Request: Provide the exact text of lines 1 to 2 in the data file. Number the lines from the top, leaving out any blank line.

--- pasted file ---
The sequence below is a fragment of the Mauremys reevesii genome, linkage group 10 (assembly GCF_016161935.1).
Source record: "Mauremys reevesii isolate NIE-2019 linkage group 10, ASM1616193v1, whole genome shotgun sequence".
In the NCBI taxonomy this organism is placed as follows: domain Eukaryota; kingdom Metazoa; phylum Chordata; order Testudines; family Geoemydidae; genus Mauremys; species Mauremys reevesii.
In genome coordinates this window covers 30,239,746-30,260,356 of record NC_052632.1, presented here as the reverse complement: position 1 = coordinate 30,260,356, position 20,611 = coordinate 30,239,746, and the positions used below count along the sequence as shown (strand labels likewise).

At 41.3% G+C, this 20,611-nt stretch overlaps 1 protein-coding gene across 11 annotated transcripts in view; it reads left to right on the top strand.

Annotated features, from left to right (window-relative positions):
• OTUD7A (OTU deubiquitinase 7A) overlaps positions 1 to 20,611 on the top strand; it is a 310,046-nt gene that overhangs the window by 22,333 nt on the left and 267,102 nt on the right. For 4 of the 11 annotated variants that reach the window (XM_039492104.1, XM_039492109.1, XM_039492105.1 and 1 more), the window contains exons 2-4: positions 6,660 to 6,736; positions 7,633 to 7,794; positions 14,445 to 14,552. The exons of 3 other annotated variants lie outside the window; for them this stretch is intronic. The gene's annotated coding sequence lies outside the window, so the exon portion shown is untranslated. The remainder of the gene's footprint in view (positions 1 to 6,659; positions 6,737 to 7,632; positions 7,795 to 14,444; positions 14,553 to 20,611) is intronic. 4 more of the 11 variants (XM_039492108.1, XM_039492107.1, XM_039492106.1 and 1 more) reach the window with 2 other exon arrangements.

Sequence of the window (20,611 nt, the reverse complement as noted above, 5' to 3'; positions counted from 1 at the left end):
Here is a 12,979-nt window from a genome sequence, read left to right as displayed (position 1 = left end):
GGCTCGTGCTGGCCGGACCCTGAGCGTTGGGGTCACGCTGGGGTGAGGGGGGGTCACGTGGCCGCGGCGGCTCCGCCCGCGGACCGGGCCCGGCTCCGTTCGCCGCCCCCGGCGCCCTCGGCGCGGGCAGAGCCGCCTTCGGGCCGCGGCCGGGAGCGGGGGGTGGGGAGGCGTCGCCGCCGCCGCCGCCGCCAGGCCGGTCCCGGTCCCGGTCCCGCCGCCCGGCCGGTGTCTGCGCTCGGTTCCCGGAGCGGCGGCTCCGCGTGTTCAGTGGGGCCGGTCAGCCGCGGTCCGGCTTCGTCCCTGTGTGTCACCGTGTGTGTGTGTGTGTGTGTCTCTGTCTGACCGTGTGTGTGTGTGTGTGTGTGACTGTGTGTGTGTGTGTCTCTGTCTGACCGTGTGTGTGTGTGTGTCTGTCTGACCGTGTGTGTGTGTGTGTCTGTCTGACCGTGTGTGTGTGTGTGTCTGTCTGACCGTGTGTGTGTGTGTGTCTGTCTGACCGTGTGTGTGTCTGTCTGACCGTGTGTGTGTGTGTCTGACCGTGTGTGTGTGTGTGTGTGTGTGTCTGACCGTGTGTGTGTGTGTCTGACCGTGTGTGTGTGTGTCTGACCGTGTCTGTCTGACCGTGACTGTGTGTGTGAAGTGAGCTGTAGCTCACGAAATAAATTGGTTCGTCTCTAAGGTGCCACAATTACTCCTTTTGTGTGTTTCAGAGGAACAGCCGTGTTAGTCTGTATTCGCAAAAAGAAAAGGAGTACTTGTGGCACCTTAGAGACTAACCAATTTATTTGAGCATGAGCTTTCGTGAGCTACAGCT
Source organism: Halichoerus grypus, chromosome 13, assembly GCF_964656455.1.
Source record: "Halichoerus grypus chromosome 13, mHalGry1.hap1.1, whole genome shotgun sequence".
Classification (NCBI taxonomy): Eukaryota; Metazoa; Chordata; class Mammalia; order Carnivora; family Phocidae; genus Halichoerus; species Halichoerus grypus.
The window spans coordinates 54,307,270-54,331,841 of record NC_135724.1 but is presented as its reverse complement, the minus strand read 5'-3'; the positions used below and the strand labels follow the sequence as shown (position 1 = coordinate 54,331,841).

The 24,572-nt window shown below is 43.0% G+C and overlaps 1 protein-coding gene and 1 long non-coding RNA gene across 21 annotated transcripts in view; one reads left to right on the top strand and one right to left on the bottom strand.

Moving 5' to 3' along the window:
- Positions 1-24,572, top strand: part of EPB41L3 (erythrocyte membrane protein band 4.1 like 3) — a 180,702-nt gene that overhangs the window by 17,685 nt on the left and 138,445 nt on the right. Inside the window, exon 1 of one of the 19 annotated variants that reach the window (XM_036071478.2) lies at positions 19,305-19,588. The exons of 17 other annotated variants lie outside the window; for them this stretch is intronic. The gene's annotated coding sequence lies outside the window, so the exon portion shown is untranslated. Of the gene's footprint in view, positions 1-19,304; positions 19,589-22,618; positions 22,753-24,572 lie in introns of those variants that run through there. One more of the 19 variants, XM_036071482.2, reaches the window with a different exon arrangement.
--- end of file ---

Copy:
The sequence below is a fragment of the Mauremys reevesii genome, linkage group 10 (assembly GCF_016161935.1).
Source record: "Mauremys reevesii isolate NIE-2019 linkage group 10, ASM1616193v1, whole genome shotgun sequence".